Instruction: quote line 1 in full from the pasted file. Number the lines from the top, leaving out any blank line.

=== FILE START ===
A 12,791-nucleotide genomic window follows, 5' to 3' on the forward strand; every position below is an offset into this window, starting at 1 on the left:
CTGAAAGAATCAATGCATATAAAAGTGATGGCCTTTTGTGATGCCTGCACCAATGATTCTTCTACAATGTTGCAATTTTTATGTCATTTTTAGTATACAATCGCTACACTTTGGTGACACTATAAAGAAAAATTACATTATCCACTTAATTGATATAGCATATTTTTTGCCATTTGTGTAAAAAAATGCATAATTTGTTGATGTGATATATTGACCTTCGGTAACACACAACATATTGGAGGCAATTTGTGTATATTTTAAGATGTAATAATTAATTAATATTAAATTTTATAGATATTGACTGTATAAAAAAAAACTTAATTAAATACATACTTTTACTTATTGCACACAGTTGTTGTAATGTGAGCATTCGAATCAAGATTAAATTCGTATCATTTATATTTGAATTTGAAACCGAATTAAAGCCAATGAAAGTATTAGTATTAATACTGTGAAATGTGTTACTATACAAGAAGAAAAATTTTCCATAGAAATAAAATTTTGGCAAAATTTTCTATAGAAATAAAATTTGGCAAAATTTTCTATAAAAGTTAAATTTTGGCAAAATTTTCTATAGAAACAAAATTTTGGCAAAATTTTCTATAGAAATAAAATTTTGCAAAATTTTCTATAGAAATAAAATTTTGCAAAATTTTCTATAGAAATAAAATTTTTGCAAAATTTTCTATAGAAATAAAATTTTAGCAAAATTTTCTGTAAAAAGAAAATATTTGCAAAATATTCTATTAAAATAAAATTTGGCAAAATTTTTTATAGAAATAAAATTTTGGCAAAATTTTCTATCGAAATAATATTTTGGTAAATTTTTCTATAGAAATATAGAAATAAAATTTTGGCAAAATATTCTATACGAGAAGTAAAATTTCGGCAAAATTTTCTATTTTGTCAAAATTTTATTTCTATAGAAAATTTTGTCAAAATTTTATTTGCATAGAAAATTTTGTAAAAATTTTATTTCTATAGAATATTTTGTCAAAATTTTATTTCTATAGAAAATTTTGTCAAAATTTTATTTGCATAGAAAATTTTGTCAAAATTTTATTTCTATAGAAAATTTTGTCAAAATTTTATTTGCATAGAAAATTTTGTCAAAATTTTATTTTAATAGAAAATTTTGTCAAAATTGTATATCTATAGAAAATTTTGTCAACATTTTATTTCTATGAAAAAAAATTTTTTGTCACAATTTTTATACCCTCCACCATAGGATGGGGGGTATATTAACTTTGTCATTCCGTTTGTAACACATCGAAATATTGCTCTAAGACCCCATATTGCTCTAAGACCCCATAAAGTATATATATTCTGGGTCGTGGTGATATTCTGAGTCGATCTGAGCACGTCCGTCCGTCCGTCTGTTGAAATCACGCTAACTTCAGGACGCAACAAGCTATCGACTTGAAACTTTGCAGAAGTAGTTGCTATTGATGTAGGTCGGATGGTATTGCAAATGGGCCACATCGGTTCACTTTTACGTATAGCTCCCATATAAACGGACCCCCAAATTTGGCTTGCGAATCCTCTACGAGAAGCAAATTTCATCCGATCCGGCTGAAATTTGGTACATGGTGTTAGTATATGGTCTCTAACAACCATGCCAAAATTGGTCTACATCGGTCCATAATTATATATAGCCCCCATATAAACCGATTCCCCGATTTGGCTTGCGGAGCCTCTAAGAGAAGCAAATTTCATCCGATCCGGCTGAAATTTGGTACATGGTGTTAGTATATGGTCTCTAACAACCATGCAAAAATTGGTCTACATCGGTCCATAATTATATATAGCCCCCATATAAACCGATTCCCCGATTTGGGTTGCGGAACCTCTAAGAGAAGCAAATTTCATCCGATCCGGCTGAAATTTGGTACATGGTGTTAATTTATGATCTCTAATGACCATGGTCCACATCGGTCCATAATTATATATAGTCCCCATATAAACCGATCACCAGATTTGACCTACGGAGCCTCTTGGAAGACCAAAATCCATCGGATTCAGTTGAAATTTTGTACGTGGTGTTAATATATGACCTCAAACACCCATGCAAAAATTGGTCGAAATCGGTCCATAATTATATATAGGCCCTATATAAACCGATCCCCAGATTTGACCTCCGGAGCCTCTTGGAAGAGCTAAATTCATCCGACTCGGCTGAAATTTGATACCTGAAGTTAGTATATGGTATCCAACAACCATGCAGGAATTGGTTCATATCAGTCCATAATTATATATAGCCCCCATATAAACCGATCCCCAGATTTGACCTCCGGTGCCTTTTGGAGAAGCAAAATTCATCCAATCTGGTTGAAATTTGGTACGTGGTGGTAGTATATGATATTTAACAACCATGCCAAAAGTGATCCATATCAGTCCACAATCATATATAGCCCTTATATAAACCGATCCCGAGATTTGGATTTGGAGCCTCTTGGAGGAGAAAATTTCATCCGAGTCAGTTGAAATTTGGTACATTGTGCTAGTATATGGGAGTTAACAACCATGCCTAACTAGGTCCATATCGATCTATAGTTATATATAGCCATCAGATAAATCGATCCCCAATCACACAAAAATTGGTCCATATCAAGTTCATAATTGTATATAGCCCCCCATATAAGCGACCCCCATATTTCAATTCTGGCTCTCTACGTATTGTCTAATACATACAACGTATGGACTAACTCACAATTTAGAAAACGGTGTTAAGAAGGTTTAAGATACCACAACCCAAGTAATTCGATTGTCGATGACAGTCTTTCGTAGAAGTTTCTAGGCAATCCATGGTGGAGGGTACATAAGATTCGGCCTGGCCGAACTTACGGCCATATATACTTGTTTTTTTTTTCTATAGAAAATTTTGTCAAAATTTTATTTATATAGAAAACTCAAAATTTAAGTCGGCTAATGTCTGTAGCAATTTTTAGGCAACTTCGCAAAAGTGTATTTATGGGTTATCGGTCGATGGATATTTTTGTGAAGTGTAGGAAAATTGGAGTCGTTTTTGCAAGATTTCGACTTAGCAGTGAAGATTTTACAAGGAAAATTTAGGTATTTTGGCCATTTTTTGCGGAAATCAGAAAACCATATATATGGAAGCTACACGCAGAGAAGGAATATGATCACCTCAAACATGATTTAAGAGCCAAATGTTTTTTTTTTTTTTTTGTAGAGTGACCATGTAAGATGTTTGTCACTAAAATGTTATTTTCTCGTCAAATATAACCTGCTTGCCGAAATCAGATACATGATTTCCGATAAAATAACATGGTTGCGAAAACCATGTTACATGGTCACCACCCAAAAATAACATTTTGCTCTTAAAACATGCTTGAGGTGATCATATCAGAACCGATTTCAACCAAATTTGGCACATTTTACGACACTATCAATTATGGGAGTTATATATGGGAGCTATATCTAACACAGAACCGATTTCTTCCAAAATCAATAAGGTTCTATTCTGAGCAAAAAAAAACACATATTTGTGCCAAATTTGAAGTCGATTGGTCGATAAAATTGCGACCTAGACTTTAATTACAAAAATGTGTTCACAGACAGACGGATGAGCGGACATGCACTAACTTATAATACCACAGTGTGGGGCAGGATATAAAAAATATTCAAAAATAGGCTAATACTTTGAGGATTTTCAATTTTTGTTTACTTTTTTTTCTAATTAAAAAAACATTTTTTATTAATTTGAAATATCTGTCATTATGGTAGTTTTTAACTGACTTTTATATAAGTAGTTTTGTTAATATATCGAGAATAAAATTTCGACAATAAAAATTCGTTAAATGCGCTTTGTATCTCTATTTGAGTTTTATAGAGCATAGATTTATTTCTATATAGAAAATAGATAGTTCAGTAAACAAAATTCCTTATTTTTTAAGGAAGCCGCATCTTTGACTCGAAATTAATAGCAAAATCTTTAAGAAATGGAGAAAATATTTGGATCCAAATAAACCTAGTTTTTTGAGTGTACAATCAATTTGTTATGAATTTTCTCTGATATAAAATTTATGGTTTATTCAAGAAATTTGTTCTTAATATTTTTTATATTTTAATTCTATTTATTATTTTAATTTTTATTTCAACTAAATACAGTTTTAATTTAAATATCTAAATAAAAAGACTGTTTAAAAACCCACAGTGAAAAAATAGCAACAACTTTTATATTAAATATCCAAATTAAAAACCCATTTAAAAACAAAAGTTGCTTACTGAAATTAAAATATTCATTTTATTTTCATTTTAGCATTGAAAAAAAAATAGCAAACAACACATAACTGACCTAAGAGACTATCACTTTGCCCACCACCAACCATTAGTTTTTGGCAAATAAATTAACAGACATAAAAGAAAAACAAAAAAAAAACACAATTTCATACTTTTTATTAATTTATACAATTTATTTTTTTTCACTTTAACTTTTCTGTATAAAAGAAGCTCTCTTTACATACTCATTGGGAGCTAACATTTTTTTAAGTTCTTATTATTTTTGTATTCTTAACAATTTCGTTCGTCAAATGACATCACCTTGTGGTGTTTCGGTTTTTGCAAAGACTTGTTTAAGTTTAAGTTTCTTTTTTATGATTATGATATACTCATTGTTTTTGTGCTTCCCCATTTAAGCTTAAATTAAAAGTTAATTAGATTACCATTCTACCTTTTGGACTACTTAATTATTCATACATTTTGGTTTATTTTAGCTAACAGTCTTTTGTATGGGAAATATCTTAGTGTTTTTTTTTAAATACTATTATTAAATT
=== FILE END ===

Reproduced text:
A 12,791-nucleotide genomic window follows, 5' to 3' on the forward strand; every position below is an offset into this window, starting at 1 on the left: